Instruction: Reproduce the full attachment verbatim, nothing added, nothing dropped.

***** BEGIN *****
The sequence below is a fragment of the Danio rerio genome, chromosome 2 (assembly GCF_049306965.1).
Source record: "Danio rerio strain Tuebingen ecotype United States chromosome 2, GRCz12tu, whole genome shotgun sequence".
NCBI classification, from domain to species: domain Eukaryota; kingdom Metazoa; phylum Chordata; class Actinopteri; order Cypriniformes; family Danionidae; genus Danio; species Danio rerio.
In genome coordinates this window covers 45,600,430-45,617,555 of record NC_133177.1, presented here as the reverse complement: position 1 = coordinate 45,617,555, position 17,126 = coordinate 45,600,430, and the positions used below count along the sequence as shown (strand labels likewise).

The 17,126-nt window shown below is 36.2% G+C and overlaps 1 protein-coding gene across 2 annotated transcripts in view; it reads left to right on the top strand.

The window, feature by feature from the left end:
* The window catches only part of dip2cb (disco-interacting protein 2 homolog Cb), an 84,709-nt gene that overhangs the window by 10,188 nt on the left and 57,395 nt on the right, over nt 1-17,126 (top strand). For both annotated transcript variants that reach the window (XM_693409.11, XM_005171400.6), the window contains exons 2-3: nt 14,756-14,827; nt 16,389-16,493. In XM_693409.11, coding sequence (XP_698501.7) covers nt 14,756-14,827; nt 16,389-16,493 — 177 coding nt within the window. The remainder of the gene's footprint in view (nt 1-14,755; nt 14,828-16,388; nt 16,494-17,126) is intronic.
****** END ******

The sequence below is a fragment of the Danio rerio genome, chromosome 2 (assembly GCF_049306965.1).
Source record: "Danio rerio strain Tuebingen ecotype United States chromosome 2, GRCz12tu, whole genome shotgun sequence".
NCBI classification, from domain to species: domain Eukaryota; kingdom Metazoa; phylum Chordata; class Actinopteri; order Cypriniformes; family Danionidae; genus Danio; species Danio rerio.
In genome coordinates this window covers 45,600,430-45,617,555 of record NC_133177.1, presented here as the reverse complement: position 1 = coordinate 45,617,555, position 17,126 = coordinate 45,600,430, and the positions used below count along the sequence as shown (strand labels likewise).

The 17,126-nt window shown below is 36.2% G+C and overlaps 1 protein-coding gene across 2 annotated transcripts in view; it reads left to right on the top strand.

The window, feature by feature from the left end:
* The window catches only part of dip2cb (disco-interacting protein 2 homolog Cb), an 84,709-nt gene that overhangs the window by 10,188 nt on the left and 57,395 nt on the right, over nt 1-17,126 (top strand). For both annotated transcript variants that reach the window (XM_693409.11, XM_005171400.6), the window contains exons 2-3: nt 14,756-14,827; nt 16,389-16,493. In XM_693409.11, coding sequence (XP_698501.7) covers nt 14,756-14,827; nt 16,389-16,493 — 177 coding nt within the window. The remainder of the gene's footprint in view (nt 1-14,755; nt 14,828-16,388; nt 16,494-17,126) is intronic.